‘This is the new flying etiquette:’ JetBlue is first U.S. airline to require passenger face masks
JetBlue Airways Corp. will require customers to wear face coverings during travel, a first for U.S. carriers in the age of the coronavirus pandemic.
Under the new policy starting May 4, passengers will have to cover their nose and mouth throughout their trip, JetBlue said in a statement Monday. That includes when they check in, board the plane, fly and exit the aircraft. The New York-based carrier is also asking customers to follow the same rule in airport terminals.
“This is the new flying etiquette,” JetBlue Chief Operating Officer Joanna Geraghty said in the statement. “Onboard, cabin air is well circulated and cleaned through filters every few minutes but this is a shared space where we have to be considerate of others.”
The new requirements signal a major potential shift in commercial flying as airlines look to coax people back onto planes and soothe concerns that aircraft cabins will foster the spread of Covid-19. JetBlue said the policy is based on guidelines from the U.S. Centers for Disease Control “that indicate all individuals should wear a face covering in public to help slow the spread of the coronavirus.”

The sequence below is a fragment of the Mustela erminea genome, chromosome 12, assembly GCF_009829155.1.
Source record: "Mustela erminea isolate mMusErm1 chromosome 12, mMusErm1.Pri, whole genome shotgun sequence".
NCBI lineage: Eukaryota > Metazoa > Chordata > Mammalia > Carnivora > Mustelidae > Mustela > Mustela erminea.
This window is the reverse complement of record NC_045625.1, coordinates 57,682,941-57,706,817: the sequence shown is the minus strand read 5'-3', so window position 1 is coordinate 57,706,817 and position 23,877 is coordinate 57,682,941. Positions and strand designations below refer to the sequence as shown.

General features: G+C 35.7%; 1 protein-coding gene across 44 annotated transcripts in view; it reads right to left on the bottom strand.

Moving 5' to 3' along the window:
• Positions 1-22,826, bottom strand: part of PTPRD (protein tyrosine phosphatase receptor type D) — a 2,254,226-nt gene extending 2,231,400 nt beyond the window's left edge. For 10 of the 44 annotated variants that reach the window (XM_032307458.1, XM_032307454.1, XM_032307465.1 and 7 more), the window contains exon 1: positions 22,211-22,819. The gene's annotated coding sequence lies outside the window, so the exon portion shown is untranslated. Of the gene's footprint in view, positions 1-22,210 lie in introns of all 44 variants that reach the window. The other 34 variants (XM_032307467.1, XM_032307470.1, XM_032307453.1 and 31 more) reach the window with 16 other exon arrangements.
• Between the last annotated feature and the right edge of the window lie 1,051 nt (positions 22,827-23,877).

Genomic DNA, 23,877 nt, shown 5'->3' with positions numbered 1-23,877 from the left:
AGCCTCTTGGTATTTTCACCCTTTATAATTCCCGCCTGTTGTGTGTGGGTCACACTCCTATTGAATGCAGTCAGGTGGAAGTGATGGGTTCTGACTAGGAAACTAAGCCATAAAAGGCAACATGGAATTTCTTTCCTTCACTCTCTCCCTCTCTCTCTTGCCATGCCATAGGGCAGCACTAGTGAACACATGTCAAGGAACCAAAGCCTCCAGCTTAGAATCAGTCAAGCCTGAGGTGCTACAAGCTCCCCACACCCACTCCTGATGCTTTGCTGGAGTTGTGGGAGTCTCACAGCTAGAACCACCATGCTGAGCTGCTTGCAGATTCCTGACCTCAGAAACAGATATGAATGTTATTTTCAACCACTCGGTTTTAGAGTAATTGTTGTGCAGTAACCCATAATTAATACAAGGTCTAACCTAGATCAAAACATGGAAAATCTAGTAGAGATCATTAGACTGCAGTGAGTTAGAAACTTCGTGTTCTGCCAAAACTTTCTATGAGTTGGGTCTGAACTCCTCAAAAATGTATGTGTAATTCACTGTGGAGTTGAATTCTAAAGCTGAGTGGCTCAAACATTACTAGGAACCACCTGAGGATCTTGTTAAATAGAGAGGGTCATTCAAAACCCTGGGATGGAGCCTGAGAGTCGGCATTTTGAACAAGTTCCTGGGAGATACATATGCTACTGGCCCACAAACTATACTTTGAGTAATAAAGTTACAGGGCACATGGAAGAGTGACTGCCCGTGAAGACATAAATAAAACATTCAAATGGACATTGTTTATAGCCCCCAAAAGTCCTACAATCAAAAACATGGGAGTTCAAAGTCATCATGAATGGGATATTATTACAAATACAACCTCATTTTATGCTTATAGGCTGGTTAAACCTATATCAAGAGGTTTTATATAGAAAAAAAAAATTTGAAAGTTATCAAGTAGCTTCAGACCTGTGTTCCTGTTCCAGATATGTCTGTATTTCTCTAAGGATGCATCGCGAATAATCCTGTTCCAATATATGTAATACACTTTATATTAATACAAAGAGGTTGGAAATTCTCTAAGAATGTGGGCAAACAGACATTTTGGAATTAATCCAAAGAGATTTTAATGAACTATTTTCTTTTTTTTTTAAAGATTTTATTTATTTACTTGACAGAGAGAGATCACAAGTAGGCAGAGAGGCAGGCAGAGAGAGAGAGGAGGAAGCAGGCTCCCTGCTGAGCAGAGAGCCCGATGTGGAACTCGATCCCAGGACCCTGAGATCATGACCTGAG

United Airlines Holdings Inc., Delta Air Lines Inc. and American Airlines Group Inc. already require some employees to wear face masks or will do soon. American will start providing face masks and wipes next month to customers who want to use them.
Small children are exempt from the face-covering rule on JetBlue flights.
More coronavirus coverage from Fortune:
—What the law says about forcing employees back to the office
—Coronavirus turns the outdoor industry’s crucial spring into the most challenging in years
—5 lessons for the coronavirus recovery, from an expert on success and failure in crisis
—What to know if your small business is applying for Round 2 PPP loans from the SBA
—There may be 22 hidden coronavirus hotspots in states poised to lift restrictions
—Coronavirus brought China’s travel industry to a standstill. Now it’s showing signs of life
—Work from home tips from the executive team that brought you Zoom
—PODCAST: COVID-19 might have upended the concept of the best companies of the year
—WATCH: Fortune’s top 10 heroes of the coronavirus pandemic
Subscribe to Outbreak, a daily newsletter roundup of stories on the coronavirus pandemic and its impact on global business. It’s free to get it in your inbox.